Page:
6. I think it's the exact opposite. Andrew most likely recommended retirement and T.Y. wasn't ready to retire. So in the end, Luck supported T.Y.'s decision and I'm sure he just wanted him to get healthy and stay healthy.
  7. Taking a step back and looking at this data, these are the things that come to mind: 1. Is it possible that with the same exact players but a different DC, could we generate more pressure/pass rush? 2. It's a numbers game. We mainly have 1 person for opposing teams to focus on, on our D-line, (D. Buckner). They can double team him and go man-to-man against the other D-lineman, who can't win their 1-on-1 matchups. With Houston and Autry gone, this has been a major issue this year, and that's why D. Buckner has been relatively quiet. 3. We do play different coverages on defense aside from just Cover-2 soft zone defense; however, that's our base defense. That means that most of the time we are banking on our 4-down lineman to get to the QB. And they haven't. 4. Should we look at other ways to generate more pressure? Blitzes by the LBs? Blitzes by DBs? I've seen a very vanilla defense. One that consistently allows for opponents to have career days. 5. What changes need to be made by our defensive scouting department? Give less weight to RAS scores and go by actual college production?
  8. It's a win-win. We now have our franchise QB moving forward, at the cost of a first round draft pick (and his salary).
  9. I think pressuring the opposing QB is one of the most important keys to winning. If we can't do that because we do not have the personnel to consistently apply pressure, then doing the same thing over and over again, (that's the criticism that's being made) is not useful. The criticism is that we continue to play a soft cover 2 zone defense and we hope that our 4-man rush will get to the QB. It hasn't...and Flus has not done much to change that. IMO, it could be that both Ballard and Flus have not done enough to make the defense effective, both in terms of personnel and scheme/coaching. It doesn't have to be one or the other.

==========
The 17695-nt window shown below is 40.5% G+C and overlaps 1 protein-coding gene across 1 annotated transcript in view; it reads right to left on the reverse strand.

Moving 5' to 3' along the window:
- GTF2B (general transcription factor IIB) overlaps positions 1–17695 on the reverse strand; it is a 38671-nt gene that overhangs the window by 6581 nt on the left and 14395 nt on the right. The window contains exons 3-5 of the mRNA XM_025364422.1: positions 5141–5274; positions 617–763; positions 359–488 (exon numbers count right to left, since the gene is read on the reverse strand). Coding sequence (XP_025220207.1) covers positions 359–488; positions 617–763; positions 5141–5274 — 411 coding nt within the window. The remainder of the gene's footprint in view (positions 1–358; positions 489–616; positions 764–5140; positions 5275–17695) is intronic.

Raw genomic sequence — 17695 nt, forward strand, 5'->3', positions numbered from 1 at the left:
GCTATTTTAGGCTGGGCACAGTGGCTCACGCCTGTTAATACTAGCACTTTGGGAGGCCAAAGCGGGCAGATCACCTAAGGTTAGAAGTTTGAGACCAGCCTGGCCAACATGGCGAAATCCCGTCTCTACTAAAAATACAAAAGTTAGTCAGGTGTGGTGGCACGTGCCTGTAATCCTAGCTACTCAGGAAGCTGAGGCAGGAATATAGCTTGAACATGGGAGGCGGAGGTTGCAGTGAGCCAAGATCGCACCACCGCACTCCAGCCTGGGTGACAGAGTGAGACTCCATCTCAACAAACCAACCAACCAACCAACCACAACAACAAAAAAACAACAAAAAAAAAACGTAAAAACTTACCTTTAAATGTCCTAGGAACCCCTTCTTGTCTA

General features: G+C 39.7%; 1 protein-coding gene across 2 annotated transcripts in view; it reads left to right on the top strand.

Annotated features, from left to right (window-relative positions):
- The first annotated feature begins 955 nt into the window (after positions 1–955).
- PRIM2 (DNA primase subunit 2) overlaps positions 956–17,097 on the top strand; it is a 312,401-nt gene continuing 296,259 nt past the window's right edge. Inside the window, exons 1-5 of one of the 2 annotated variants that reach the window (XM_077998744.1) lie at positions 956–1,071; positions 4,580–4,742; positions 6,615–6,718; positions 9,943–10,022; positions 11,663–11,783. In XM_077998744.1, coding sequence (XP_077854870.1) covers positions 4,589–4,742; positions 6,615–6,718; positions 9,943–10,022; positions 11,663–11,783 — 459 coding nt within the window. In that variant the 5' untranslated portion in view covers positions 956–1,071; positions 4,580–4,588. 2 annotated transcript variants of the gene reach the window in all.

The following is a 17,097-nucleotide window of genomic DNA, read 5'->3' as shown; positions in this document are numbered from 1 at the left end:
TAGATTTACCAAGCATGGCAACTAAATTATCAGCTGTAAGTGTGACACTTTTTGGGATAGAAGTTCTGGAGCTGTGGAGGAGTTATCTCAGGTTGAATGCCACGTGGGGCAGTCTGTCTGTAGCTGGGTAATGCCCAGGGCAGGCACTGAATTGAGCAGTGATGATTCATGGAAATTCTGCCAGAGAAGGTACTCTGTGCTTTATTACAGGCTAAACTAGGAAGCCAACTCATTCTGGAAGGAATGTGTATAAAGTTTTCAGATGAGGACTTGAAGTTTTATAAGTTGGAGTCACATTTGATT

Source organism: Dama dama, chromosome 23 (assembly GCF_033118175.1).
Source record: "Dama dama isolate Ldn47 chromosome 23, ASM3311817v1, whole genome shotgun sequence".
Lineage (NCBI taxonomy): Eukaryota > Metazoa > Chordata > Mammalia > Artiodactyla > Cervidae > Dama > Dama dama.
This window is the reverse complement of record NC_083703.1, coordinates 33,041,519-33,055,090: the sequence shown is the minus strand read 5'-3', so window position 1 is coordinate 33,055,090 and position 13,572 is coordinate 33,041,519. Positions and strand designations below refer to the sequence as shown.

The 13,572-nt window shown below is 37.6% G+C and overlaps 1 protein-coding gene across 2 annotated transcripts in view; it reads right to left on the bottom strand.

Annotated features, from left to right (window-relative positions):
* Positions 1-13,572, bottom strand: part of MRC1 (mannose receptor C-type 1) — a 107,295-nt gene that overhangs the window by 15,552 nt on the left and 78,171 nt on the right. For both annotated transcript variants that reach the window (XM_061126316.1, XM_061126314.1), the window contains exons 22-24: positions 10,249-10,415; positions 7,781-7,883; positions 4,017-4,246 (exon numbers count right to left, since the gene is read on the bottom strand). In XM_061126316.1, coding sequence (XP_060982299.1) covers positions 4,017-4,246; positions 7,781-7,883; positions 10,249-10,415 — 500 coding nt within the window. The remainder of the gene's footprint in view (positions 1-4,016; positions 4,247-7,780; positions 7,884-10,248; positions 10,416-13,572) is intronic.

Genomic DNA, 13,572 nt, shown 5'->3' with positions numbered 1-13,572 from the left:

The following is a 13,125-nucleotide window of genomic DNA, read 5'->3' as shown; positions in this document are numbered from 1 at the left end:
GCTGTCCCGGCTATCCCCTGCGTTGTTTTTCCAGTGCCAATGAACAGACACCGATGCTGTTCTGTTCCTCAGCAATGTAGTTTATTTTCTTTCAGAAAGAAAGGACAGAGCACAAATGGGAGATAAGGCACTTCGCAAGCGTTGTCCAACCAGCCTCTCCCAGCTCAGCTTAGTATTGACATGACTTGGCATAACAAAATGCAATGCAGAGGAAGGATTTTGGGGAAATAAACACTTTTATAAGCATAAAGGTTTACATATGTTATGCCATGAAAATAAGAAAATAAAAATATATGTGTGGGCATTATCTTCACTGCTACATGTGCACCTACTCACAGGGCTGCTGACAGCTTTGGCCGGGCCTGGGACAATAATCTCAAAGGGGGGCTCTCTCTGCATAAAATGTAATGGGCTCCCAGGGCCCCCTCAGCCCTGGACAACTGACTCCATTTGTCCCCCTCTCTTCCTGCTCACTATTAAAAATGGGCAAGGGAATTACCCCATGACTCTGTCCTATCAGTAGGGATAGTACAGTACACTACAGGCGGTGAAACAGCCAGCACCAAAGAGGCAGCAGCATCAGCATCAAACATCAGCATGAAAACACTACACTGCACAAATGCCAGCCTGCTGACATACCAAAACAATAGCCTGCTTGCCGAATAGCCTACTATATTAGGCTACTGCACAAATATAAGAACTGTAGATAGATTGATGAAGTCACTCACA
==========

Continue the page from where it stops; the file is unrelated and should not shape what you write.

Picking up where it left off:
10. The Ravens are a balanced offense. If they rely on anything, it's their ability to run. The score at halftime was 10-3. So why would you expect huge passing yards given those circumstances? There was no reason for the Ravens to abandon their game plan and start throwing. It was only until they were well behind that they had to throw. And they had huge success doing it. Even when our starting DBs were in the game during the second half, (Rhodes, Moore, I. Rodgers, Blackmon, etc), the Ravens were completing passes at will. Sure we lost DBs throughout the game, which obviously didn't help.
  11. Yeah, it's just simple math. A good rushing performance is 100+ yards, while a good passing performance is 300+ yards. Stop QBs from having a good passing performance and you're well ahead of the game.
  12. I agree, and I think we focused so much on stopping Lamar from running and the Ravens setting a league record for consecutive 100-yard rushing performances, that we did not do enough on defending against the pass. We pass rushed to contain the run, instead of just getting after the QB. We did not want them to rush for 100 yards, so we allowed them to pass for 400 yards and 4 TDs (career highs for Lamar, and Andrews).
  13. You're focusing mainly on this game, while his criticism applies to many games under Flus.
  14. It's great to be optimistic. Way better than being negative, so I get that. But I like being in the middle. We've lost to every good team that we've played. And now we're excited because we'll be playing against bad teams. We'll actually have a shot at winning those games. This doesn't get me excited. As a Colts fan, I liked knowing that we could've won every game against any opponent (aside from the Pats). Now, just against the bottom feeders.
  15. We're in such a weird situation here with Q. He's an absolute monster. We all know that and there's no denying it. But he plays guard. And as good as he is (all-Pro, potential Hall of Famer by the end of his career), he really can't have too much of an impact on the game. Reed has stepped in and we haven't skipped a beat. It'll be interesting to see what we do. I'm sure he'll be signed by the Colts for mega bucks, and he'll earn it. But what affect will that have on the team's overall ability to field a competitive unit at other positions that have far more impact on the game?